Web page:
© TAYLOR KENT
LARGER THAN LIFE: Aaron Huey raised $26,431 for the Pine Ridge Billboard Project, the most successful Emphas.is fundraising effort to date. Huey collaborated with artists/activists Shepard Fairey and Ernesto Yerena on a nationwide guerilla poster campaign, using his images from South Dakota’s Pine Ridge Reservation to address the issue of Native American treaty rights.
PDNedu: Where did you study and what was your career path after graduation?
Tina Ahrens: I studied Communications and Audio-Visual Production Studies at London Guildhall University in the UK. After graduation I spent a year in Cape Town, South Africa, documenting the country in transition and teaching a photography workshop to locals in one of the townships, the result of which was shown in the Portrait Africa exhibition, a project by the “Haus der Kulturen der Welt” in Berlin. When I got back to Germany, I started working as a photo editor for GEOlino, the children’s edition of GEO. After working at GEO for six years, I was offered the position to work as photo editor in their New York correspondent office. I worked there until the office closed at the end of 2009, at which point I created emphas.is with photojournalist Karim Ben Khelifa and tech specialist Fanuel Dewever. PDNedu: How did you get the idea for Emphas.is? What does the name signify and how did you come up it?
TA: As a photo editor I have seen the decline in the quality of the work that has been assigned in recent years. Often budgets are too low for a photojournalist to really investigate a story and spend the time to really explore an issue. Most of the reporting has become flat. For a few years now photographers have put up their own money to produce in-depth stories, but since the media crisis hit our profession very hard, I don't know many photojournalists who are not struggling to make a living. They simply can't continue to produce stories at their own costs anymore.It was pretty clear to us at Emphas.is that the old media institutions are not going to recover any time soon, if at all, and that the solution of how to continue to produce in-depth photojournalism has to be found elsewhere. The logical step was to turn directly to the public to ask what they want to see reported, and instead of paying for a magazine with a fixed content, the audience would pay a small contribution towards realizing the production of a feature they would be interested in. So in a sense we wanted to cut out the middlemen, the gatekeepers of our profession. To us, crowdfunding and journalism are a very good match!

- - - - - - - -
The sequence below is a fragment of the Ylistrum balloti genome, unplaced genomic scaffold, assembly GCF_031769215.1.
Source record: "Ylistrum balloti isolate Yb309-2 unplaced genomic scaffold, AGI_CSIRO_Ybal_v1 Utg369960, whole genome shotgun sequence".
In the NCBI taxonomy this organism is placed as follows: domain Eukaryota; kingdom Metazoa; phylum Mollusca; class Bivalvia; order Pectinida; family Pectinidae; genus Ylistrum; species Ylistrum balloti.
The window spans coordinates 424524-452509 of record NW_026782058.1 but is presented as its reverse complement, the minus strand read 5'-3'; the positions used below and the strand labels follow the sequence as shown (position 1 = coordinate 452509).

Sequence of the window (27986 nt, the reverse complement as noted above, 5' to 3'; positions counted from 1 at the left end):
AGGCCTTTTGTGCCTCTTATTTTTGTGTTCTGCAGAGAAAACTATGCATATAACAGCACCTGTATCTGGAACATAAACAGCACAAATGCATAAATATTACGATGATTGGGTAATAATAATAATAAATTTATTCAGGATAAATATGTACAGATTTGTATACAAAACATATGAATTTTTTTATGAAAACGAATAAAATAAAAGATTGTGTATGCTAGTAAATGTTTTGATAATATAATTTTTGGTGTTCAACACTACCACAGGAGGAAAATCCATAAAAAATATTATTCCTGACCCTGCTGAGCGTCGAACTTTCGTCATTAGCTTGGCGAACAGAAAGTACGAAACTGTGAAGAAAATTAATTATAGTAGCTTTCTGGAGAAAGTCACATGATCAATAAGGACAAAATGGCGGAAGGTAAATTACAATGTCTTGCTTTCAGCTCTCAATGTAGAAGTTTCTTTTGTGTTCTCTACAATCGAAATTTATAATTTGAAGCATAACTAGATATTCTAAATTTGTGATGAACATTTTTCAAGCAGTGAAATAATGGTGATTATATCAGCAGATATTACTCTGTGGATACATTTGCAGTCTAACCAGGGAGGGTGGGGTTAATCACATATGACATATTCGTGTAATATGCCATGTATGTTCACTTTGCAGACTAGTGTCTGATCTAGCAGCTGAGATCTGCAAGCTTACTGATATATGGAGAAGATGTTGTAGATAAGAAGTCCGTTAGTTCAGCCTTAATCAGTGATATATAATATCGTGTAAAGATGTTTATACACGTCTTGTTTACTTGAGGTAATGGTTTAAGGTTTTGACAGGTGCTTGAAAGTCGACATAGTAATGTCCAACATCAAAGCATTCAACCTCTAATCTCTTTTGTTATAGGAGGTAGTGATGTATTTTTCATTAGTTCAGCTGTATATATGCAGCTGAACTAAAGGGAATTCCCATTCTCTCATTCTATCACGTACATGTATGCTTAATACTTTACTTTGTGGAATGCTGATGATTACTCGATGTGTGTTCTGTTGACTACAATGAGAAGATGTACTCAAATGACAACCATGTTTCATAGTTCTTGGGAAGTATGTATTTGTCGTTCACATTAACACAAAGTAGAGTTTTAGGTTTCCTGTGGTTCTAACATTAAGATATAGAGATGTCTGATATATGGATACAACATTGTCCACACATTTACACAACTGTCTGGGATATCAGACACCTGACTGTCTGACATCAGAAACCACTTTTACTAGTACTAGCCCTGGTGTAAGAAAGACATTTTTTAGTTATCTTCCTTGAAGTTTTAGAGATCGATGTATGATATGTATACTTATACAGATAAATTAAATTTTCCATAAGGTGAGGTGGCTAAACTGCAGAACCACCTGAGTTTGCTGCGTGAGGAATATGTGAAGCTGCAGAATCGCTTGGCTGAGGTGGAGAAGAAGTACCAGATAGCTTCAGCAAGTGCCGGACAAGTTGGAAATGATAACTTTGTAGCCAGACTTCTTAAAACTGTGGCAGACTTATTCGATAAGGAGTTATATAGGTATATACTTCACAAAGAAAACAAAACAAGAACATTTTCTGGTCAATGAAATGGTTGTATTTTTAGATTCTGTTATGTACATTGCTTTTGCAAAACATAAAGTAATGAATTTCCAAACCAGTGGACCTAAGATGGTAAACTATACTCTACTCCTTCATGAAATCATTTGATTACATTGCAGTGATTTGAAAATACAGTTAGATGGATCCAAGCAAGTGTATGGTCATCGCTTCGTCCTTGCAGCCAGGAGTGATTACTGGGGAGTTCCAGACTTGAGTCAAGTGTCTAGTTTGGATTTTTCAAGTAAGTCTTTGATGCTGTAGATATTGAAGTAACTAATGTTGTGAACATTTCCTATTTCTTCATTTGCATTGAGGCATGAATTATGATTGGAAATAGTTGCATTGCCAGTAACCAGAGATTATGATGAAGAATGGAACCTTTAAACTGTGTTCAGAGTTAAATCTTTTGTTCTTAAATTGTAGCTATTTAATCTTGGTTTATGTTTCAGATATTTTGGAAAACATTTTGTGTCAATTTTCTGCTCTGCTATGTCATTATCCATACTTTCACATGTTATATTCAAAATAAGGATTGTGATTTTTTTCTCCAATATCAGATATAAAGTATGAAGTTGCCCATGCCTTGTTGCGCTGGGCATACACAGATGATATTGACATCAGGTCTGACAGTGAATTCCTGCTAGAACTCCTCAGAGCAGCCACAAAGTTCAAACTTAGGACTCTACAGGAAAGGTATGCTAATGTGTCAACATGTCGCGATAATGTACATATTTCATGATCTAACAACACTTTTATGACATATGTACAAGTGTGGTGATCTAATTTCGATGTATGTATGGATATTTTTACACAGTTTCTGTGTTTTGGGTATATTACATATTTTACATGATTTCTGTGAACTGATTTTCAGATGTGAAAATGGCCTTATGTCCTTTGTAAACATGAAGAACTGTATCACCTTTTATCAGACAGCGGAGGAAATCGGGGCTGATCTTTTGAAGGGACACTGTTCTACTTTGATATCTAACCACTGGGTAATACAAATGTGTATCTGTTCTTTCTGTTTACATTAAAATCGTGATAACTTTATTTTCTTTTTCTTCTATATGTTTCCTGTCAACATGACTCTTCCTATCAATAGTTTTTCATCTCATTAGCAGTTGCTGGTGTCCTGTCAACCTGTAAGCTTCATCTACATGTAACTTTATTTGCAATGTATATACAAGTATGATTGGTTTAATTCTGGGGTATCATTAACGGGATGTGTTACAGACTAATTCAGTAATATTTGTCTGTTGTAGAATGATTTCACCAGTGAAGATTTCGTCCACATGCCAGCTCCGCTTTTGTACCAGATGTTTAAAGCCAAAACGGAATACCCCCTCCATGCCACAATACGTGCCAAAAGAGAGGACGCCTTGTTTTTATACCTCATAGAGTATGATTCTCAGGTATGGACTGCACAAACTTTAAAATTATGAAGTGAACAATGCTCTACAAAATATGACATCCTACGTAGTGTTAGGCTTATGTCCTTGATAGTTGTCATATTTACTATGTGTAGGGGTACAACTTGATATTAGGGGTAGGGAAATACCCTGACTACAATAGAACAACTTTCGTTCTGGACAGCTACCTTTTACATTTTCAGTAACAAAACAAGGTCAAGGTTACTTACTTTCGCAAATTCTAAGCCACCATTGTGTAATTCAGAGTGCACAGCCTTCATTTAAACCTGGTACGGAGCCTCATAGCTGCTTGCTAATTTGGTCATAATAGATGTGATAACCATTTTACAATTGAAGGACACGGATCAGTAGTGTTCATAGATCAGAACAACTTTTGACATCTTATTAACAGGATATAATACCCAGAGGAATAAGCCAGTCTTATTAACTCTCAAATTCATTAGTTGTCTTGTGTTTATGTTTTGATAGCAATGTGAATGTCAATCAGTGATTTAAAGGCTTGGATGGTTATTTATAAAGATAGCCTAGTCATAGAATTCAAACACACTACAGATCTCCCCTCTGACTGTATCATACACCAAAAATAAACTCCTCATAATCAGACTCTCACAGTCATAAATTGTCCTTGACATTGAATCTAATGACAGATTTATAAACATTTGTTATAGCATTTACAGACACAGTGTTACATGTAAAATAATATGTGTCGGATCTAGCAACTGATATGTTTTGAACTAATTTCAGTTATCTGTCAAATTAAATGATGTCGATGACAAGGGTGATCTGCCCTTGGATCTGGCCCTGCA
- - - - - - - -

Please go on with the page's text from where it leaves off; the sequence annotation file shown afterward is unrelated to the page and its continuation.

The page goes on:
When you look at crowdfunding in other areas, it is clear that people are willing to pay for something they value. We are not asking for donations, we are offering the reader/viewer something in return. We firmly believe that people are willing to pay for an experience, for a unique opportunity to join a creation process, to become insiders to the profession and follow the journeys photographers make to bring back their stories.
The name emphas.is struck a note with us, as it highlights the notion that we put the spotlight, the “emphasis”, on certain topics that might not be the ones the media necessarily likes to investigate.
PDNedu: The focus of Emphas.is is to fund photojournalism projects. Do you feel that defining this niche has a particular advantage for the photographers (particularly when compared with crowdsourced fundraising through other sites such as Kickstarter)?